During the past weekend, Liu Xin, a 29-year-old company executive in Shanghai, was busy with contacting a number of real estate agents in the city before he finally made up his mind.
With the signed contract in his hands, he can eventually be away with the question that kept haunting on his mind in the past several months -- how firm is the government’s stance on the property price control?
But for those wait-and-see buyers around China, the question is still their major concern.
China started adopting measures to rein in the real estate market in 2010, introducing tightened credit, a third-home purchase ban, higher down payments and property tax trials.
As a result of the efforts, prices have seen slower growth. Since August of 2011, however, intermittent easing policies have been seen in 17 cities in China, as the local governments were facing the soaring debt payment pressure.
The property market became warming up again in some cities. In Beijing and Shanghai, the apartment transactions rose nearly 30 percent week-on-week during February 23 to 27, according to the local industry watchers.
The markets booming made the potential buyers tense again for recalling the price bottom in late 2009 and early 2010, despite the experts suggested the warming up will not last too long this time.
Cai Jiming, director of Tsinghua University's Political Economy Research Center and also a member of National Committee of the Chinese People's Political Consultative Conference, warned that it might result in the policy-loosening in larger areas if the local governments continue easing their policies.
As the policy-loosening worries mounted, China's officials recently reiterated the country's commitment to bringing housing prices back down to reasonable levels.
Wang Juelin, vice director of the Ministry of Housing and Urban-Rural Development's policy research center, said the tightening policies will stay in place for 2012.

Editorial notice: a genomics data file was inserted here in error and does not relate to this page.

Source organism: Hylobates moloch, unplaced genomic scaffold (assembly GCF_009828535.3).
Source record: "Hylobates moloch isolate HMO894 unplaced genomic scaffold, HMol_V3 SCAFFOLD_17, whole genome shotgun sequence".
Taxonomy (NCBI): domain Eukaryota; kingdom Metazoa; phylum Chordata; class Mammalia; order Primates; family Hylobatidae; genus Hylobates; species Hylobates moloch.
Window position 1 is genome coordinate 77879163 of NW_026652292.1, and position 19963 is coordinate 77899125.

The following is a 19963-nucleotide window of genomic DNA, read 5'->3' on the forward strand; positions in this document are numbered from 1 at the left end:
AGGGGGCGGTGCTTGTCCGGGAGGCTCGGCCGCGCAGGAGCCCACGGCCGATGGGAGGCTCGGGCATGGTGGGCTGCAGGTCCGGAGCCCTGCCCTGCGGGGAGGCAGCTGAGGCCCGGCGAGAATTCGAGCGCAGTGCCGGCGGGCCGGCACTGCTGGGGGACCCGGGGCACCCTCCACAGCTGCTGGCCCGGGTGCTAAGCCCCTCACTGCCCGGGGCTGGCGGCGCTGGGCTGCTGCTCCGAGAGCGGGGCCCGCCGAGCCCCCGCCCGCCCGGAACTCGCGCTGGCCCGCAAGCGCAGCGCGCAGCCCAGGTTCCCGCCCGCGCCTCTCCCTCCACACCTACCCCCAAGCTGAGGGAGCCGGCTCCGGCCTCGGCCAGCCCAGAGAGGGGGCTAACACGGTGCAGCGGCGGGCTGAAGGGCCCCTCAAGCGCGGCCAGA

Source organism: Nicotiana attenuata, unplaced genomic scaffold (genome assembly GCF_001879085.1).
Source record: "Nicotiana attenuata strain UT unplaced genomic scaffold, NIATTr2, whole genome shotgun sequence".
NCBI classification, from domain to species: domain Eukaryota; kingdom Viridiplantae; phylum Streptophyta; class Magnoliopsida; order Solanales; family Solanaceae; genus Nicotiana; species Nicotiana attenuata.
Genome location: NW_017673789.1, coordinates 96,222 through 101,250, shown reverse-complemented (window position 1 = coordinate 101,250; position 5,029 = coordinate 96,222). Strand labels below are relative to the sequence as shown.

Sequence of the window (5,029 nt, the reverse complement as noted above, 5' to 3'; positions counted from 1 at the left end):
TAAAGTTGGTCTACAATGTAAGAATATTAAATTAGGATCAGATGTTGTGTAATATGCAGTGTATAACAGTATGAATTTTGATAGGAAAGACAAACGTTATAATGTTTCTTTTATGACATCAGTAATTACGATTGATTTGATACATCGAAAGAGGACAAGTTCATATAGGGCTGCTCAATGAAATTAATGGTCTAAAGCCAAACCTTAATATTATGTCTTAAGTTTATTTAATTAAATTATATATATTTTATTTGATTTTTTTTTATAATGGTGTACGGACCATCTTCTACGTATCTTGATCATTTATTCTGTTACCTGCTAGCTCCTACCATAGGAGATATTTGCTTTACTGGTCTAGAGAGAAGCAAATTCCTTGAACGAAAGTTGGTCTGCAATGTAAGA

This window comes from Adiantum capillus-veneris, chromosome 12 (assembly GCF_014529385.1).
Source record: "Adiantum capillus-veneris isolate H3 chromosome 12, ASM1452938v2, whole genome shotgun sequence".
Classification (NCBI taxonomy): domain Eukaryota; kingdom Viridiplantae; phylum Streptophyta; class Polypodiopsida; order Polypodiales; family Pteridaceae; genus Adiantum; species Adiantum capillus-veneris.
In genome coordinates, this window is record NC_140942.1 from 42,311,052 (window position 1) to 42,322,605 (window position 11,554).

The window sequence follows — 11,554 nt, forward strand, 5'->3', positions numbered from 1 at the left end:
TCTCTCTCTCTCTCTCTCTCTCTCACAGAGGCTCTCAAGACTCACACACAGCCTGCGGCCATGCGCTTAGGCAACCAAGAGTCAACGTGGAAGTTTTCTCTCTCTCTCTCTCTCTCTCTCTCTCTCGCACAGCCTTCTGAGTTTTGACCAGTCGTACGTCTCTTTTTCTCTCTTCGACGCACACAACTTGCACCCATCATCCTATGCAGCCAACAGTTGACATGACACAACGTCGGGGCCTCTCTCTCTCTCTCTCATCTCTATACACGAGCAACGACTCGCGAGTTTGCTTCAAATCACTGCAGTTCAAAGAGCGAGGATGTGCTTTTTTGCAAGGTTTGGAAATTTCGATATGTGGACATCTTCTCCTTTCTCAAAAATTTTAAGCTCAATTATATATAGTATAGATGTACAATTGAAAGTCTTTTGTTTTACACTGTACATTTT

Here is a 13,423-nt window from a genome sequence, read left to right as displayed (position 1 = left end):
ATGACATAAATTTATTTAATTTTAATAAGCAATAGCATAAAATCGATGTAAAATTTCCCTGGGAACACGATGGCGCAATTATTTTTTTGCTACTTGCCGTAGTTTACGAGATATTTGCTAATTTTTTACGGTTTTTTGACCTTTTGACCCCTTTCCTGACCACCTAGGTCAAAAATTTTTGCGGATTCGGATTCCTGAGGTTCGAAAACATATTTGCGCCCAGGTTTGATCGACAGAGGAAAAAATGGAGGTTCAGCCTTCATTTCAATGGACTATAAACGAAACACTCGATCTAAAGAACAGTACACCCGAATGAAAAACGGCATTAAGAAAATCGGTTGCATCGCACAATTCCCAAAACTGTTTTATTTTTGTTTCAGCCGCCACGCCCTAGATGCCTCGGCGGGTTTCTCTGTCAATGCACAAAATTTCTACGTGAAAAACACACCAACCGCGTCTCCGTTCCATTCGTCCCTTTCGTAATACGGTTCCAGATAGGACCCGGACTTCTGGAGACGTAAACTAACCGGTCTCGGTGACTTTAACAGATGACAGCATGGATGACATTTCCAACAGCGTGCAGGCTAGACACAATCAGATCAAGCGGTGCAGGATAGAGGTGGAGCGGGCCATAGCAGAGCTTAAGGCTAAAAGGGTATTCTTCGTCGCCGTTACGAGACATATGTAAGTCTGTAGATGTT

He said if local governments continue to act against the tightening policies, there is a possibility that relevant departments will come up with harsher regulations.
And on the local side, the Shanghai government weeks ago denied a days-ago announcement which allowed families not registered in the city to buy a second home if they have obtained residence permits within the last three years.
As a strict policy cooling China's runaway market, the home purchase ban on the unregistered families in some cities, however, has worked in blocking the rigid demands and driving the rent higher indirectly, which practically crush the white-collar workers in these cities.
Li Han, a 28-year-old office lady in a public relations firm in Beijing, finally decided to go back to her home town in northeast China's Heilongjiang Province to avoid the increasing living costs.
Sharing a two-bedroom apartment in Beijing with one roommate, she had watched the rent rise from 4,000 yuan each month to 4,600 yuan during the past year, which cost nearly half of her 4,800-yuan monthly salary.
In 2011, the average monthly home rent in Beijing went up 11 percent year-on-year, according to a report released by Homelink Real Estate.
Coordinating with the real estate control policy, China has vowed to build 36 million affordable housing units during the 2011-2015 period to meet the demands of low-income families. In 2011, it started construction on 10 million units.
As one of the major measures to ensure people's livelihood, the affordable housing along with its construction speed, project quality and fairness in distribution are destined to become the public spotlight in the near future.
BEIJING, March 5 (Xinhua) -- China will continue to regulate the real estate market to bring down property prices to a reasonable level, according to a government work report distributed to media before the opening of the annual session of the national legislature.
"We will strictly implement and gradually improve policies and measures for discouraging speculative or investment-driven housing demand, build on progress made in regulating the real estate market," reads the report to be delivered by Premier Wen Jiabao at the Fifth Session of the 11th National People's Congress (NPC). Full story
China Focus: Officials reiterate firm stance on property control